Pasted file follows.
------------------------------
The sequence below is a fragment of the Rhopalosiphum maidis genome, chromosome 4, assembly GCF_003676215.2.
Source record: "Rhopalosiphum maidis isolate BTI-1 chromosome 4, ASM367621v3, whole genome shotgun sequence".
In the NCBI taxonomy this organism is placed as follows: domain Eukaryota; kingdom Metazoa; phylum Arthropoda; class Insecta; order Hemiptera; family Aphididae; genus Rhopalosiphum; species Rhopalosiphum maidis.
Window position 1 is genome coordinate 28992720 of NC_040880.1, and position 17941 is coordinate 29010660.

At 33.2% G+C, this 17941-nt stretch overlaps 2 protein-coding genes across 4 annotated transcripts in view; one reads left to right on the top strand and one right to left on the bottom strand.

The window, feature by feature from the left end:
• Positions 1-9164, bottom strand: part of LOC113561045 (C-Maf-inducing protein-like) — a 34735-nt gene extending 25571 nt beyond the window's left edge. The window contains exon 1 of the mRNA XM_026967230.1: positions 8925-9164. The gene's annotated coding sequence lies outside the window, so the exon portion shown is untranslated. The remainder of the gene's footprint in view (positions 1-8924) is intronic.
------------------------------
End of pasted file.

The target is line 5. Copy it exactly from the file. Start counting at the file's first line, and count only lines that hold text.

At 33.2% G+C, this 17941-nt stretch overlaps 2 protein-coding genes across 4 annotated transcripts in view; one reads left to right on the top strand and one right to left on the bottom strand.